Wednesday, March 4, 2009


For those of you close to someone whose home is under water (or is that upside down?) here’s an excellent Q & A article from the San Jose Mercury (thanks Mike). It answers some basic questions about the new federal legislation designed to stem the tide of looming home foreclosures. For some real life examples of how the program works out here’s a good NY Times article.

In a few words, any chance of getting a home loan renegotiated begins with the stipulation that you must be living in the home that's tied to the mortgage you're renegotiating. There are two type of programs, the Home Affordable Refinance (HAR) program and the Home Affordable Modification (HAM) program. Both involve either reducing interest rates and, in some cases, the principal.

Your chances of getting your home loan refinanced under the HAR are GOOD/EXCELLENT if:
• Fannie Mae or Freddie Mac hold your loan.
• You have no equity and/or owe up to 105% of your home's value.
• You are considered a “strong borrower” or a good risk (you have a good job).
If the above doesn’t work, you MIGHT be able to negotiate a refinance under HAM if:

• You are a “strong borrower” who owes less than $729,750.
• You’re payments (taxes, insurance, etc.) currently eats up more than 31% of your income.
• You've had, or anticipate, a change in your financial situation (divorce, job change, etc.) .
• You have a lender that’s willing to renegotiate, which may mean credit counseling. This will be a hard sell if you are seriously under water (or are working with Countrywide).
You WON’T be able to get your home refinanced if:

• Your current home loan is for more than $729,750.
• You’ve had a significant jolt to your income and/or finances.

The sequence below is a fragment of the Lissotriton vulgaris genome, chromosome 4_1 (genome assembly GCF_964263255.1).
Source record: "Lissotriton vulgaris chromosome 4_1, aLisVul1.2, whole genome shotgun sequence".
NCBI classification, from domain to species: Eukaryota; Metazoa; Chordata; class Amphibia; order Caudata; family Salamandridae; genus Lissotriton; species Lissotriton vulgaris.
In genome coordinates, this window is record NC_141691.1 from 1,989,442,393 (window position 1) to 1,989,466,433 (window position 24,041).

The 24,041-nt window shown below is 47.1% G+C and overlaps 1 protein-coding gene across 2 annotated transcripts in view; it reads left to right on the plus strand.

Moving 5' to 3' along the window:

While this post is designed to provide information, I feel obligated to say the following (it is my blog) . . .

The crime in all of this is that Countrywide – which was one of the earliest chump companies to stick out its hand for a bailout, after dumping their toxic debt products on the U.S. taxpayer – is increasingly saying “No” to homeowners in trouble. They’re doing this at the same time that it’s former president,Stanford Kurland, is making a killing purchasing delinquent home mortgages for his new company (as I noted here almost a year ago), some times for pennies on the dollar.

Kurland was forced out of Countrywide for helping run the company into the ground, but not before he cashed out hundreds of millions in stock right before Countrywide took a hit in the stock market. Now he’s going to get rich(er) picking up the pieces. I don’t know if Kurland has a conscience, but I have to think there’s a special place in Hell for him (if you believe in that kind of thing).

On the (potentially) bright side for those left out of HAR and HAM, the House is going to discuss a bill that could give bankruptcy judges the power to change mortgage terms on primary residences, while protecting loan-servicing companies from lawsuits by investors ... many of whom recklessly “invested” anticipating big and forced payouts on adjustable rate mortgages, CDO buyouts, and CDS guarantees.

Stay tuned.

- Mark

P.S. Here's an excellent interactive from the NY Times which also explains the mortgage programs (click on the piece to expand).

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